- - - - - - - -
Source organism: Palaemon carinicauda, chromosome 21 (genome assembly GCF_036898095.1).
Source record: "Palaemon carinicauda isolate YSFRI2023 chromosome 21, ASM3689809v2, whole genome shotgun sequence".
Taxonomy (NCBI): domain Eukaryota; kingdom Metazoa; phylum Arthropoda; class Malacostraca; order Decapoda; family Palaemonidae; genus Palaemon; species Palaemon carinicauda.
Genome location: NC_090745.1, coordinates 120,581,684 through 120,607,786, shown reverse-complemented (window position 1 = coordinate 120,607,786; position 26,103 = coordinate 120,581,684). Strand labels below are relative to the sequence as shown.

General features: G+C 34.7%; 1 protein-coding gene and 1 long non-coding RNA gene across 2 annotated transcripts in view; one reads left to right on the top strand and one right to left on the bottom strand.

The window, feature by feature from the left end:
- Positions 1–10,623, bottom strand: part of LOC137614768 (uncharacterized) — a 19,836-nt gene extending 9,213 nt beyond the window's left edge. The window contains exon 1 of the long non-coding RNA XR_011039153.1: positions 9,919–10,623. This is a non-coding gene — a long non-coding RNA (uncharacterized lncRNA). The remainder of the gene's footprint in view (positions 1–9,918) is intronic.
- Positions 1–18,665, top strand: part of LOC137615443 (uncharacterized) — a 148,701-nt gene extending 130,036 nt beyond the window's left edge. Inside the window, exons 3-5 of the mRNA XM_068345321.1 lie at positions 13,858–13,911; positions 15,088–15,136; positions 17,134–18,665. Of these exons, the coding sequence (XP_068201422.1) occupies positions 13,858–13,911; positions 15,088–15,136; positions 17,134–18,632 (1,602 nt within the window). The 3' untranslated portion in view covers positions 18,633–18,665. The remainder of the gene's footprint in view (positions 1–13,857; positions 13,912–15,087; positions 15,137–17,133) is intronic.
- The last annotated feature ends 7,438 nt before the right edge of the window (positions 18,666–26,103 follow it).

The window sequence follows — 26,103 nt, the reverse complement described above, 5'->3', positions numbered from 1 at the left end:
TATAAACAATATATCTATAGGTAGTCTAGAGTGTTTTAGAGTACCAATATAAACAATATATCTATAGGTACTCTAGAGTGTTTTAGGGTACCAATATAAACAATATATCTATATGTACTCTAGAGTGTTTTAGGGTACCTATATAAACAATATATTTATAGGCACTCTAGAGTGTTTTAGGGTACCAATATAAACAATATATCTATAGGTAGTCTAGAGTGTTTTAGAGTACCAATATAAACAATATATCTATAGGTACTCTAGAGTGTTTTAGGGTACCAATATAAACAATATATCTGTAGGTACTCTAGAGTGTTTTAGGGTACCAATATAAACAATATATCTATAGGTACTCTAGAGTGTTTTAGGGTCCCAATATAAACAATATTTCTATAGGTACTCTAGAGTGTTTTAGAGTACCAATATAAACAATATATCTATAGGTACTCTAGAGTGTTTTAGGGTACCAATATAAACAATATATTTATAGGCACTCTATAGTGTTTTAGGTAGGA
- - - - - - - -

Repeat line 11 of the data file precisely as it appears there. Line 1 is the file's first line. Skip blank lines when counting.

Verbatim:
TATAAACAATATATCTATAGGTAGTCTAGAGTGTTTTAGAGTACCAATATAAACAATATATCTATAGGTACTCTAGAGTGTTTTAGGGTACCAATATAAACAATATATCTATATGTACTCTAGAGTGTTTTAGGGTACCTATATAAACAATATATTTATAGGCACTCTAGAGTGTTTTAGGGTACCAATATAAACAATATATCTATAGGTAGTCTAGAGTGTTTTAGAGTACCAATATAAACAATATATCTATAGGTACTCTAGAGTGTTTTAGGGTACCAATATAAACAATATATCTGTAGGTACTCTAGAGTGTTTTAGGGTACCAATATAAACAATATATCTATAGGTACTCTAGAGTGTTTTAGGGTCCCAATATAAACAATATTTCTATAGGTACTCTAGAGTGTTTTAGAGTACCAATATAAACAATATATCTATAGGTACTCTAGAGTGTTTTAGGGTACCAATATAAACAATATATTTATAGGCACTCTATAGTGTTTTAGGTAGGA